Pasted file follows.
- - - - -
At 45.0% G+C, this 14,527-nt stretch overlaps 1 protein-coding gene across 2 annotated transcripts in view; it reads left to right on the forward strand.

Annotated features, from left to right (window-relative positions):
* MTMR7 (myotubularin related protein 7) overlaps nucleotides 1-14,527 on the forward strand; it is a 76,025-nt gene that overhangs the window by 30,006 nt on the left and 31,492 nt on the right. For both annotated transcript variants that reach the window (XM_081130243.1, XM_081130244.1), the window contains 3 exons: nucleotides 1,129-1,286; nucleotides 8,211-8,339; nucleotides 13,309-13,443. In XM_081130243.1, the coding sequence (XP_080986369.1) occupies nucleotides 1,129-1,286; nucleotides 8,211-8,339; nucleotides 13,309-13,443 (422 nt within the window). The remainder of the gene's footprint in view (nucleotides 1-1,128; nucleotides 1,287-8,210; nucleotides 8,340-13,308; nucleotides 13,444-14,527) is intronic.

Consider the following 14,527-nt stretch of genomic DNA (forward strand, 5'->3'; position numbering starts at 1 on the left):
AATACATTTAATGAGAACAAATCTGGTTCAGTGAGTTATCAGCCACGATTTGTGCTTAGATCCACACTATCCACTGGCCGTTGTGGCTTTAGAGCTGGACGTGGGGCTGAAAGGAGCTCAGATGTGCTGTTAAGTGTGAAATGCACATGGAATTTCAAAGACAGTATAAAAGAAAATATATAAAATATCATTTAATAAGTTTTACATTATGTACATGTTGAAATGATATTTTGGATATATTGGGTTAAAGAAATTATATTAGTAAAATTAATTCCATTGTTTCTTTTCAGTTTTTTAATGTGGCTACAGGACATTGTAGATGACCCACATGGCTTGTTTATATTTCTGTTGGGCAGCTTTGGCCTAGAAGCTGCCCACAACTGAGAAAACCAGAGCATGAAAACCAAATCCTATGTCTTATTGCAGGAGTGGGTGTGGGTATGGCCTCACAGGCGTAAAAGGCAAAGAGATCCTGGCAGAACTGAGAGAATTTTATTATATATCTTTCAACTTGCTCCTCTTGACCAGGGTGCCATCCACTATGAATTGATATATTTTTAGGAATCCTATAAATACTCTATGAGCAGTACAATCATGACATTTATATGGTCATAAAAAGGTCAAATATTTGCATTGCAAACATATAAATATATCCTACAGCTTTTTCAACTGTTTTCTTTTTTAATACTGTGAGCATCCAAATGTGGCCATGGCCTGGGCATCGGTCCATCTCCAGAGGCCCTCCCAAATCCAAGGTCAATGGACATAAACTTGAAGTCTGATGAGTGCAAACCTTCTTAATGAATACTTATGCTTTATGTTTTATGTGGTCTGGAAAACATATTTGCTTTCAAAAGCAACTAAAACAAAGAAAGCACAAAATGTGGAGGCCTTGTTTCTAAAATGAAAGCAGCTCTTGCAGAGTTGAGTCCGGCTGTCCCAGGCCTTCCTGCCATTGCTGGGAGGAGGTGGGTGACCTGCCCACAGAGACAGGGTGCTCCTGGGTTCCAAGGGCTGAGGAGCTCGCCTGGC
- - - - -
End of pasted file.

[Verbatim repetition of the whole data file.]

At 45.0% G+C, this 14,527-nt stretch overlaps 1 protein-coding gene across 2 annotated transcripts in view; it reads left to right on the forward strand.

Annotated features, from left to right (window-relative positions):
* MTMR7 (myotubularin related protein 7) overlaps nucleotides 1-14,527 on the forward strand; it is a 76,025-nt gene that overhangs the window by 30,006 nt on the left and 31,492 nt on the right. For both annotated transcript variants that reach the window (XM_081130243.1, XM_081130244.1), the window contains 3 exons: nucleotides 1,129-1,286; nucleotides 8,211-8,339; nucleotides 13,309-13,443. In XM_081130243.1, the coding sequence (XP_080986369.1) occupies nucleotides 1,129-1,286; nucleotides 8,211-8,339; nucleotides 13,309-13,443 (422 nt within the window). The remainder of the gene's footprint in view (nucleotides 1-1,128; nucleotides 1,287-8,210; nucleotides 8,340-13,308; nucleotides 13,444-14,527) is intronic.

Consider the following 14,527-nt stretch of genomic DNA (forward strand, 5'->3'; position numbering starts at 1 on the left):
AATACATTTAATGAGAACAAATCTGGTTCAGTGAGTTATCAGCCACGATTTGTGCTTAGATCCACACTATCCACTGGCCGTTGTGGCTTTAGAGCTGGACGTGGGGCTGAAAGGAGCTCAGATGTGCTGTTAAGTGTGAAATGCACATGGAATTTCAAAGACAGTATAAAAGAAAATATATAAAATATCATTTAATAAGTTTTACATTATGTACATGTTGAAATGATATTTTGGATATATTGGGTTAAAGAAATTATATTAGTAAAATTAATTCCATTGTTTCTTTTCAGTTTTTTAATGTGGCTACAGGACATTGTAGATGACCCACATGGCTTGTTTATATTTCTGTTGGGCAGCTTTGGCCTAGAAGCTGCCCACAACTGAGAAAACCAGAGCATGAAAACCAAATCCTATGTCTTATTGCAGGAGTGGGTGTGGGTATGGCCTCACAGGCGTAAAAGGCAAAGAGATCCTGGCAGAACTGAGAGAATTTTATTATATATCTTTCAACTTGCTCCTCTTGACCAGGGTGCCATCCACTATGAATTGATATATTTTTAGGAATCCTATAAATACTCTATGAGCAGTACAATCATGACATTTATATGGTCATAAAAAGGTCAAATATTTGCATTGCAAACATATAAATATATCCTACAGCTTTTTCAACTGTTTTCTTTTTTAATACTGTGAGCATCCAAATGTGGCCATGGCCTGGGCATCGGTCCATCTCCAGAGGCCCTCCCAAATCCAAGGTCAATGGACATAAACTTGAAGTCTGATGAGTGCAAACCTTCTTAATGAATACTTATGCTTTATGTTTTATGTGGTCTGGAAAACATATTTGCTTTCAAAAGCAACTAAAACAAAGAAAGCACAAAATGTGGAGGCCTTGTTTCTAAAATGAAAGCAGCTCTTGCAGAGTTGAGTCCGGCTGTCCCAGGCCTTCCTGCCATTGCTGGGAGGAGGTGGGTGACCTGCCCACAGAGACAGGGTGCTCCTGGGTTCCAAGGGCTGAGGAGCTCGCCTGGC